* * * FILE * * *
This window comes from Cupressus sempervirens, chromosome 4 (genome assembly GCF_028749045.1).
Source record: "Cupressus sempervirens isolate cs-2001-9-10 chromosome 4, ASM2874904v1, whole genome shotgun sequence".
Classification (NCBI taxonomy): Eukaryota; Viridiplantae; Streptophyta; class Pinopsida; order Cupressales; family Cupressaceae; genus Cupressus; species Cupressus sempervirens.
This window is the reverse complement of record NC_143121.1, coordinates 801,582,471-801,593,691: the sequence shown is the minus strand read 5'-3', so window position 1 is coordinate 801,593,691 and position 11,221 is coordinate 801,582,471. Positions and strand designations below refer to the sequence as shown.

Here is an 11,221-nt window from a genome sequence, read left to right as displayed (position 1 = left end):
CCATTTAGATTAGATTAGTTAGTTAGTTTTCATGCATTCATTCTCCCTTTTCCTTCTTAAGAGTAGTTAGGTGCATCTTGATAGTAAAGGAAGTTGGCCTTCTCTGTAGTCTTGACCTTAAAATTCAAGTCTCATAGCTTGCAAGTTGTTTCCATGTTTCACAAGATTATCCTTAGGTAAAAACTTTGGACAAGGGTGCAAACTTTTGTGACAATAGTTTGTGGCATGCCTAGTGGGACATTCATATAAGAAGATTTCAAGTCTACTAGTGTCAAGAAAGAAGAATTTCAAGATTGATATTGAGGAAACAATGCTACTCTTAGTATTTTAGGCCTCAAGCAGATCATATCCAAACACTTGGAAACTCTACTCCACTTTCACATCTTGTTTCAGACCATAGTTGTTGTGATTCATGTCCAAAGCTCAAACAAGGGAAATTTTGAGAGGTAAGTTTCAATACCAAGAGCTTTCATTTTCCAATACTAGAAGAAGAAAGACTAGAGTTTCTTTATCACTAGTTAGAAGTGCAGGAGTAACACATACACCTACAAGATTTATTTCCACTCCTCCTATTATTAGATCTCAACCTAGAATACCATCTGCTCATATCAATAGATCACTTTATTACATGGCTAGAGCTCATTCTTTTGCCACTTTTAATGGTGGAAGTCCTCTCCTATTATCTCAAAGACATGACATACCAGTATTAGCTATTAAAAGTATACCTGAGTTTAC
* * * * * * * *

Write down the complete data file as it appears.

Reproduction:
This window comes from Cupressus sempervirens, chromosome 4 (genome assembly GCF_028749045.1).
Source record: "Cupressus sempervirens isolate cs-2001-9-10 chromosome 4, ASM2874904v1, whole genome shotgun sequence".
Classification (NCBI taxonomy): Eukaryota; Viridiplantae; Streptophyta; class Pinopsida; order Cupressales; family Cupressaceae; genus Cupressus; species Cupressus sempervirens.
This window is the reverse complement of record NC_143121.1, coordinates 801,582,471-801,593,691: the sequence shown is the minus strand read 5'-3', so window position 1 is coordinate 801,593,691 and position 11,221 is coordinate 801,582,471. Positions and strand designations below refer to the sequence as shown.

Here is an 11,221-nt window from a genome sequence, read left to right as displayed (position 1 = left end):
CCATTTAGATTAGATTAGTTAGTTAGTTTTCATGCATTCATTCTCCCTTTTCCTTCTTAAGAGTAGTTAGGTGCATCTTGATAGTAAAGGAAGTTGGCCTTCTCTGTAGTCTTGACCTTAAAATTCAAGTCTCATAGCTTGCAAGTTGTTTCCATGTTTCACAAGATTATCCTTAGGTAAAAACTTTGGACAAGGGTGCAAACTTTTGTGACAATAGTTTGTGGCATGCCTAGTGGGACATTCATATAAGAAGATTTCAAGTCTACTAGTGTCAAGAAAGAAGAATTTCAAGATTGATATTGAGGAAACAATGCTACTCTTAGTATTTTAGGCCTCAAGCAGATCATATCCAAACACTTGGAAACTCTACTCCACTTTCACATCTTGTTTCAGACCATAGTTGTTGTGATTCATGTCCAAAGCTCAAACAAGGGAAATTTTGAGAGGTAAGTTTCAATACCAAGAGCTTTCATTTTCCAATACTAGAAGAAGAAAGACTAGAGTTTCTTTATCACTAGTTAGAAGTGCAGGAGTAACACATACACCTACAAGATTTATTTCCACTCCTCCTATTATTAGATCTCAACCTAGAATACCATCTGCTCATATCAATAGATCACTTTATTACATGGCTAGAGCTCATTCTTTTGCCACTTTTAATGGTGGAAGTCCTCTCCTATTATCTCAAAGACATGACATACCAGTATTAGCTATTAAAAGTATACCTGAGTTTAC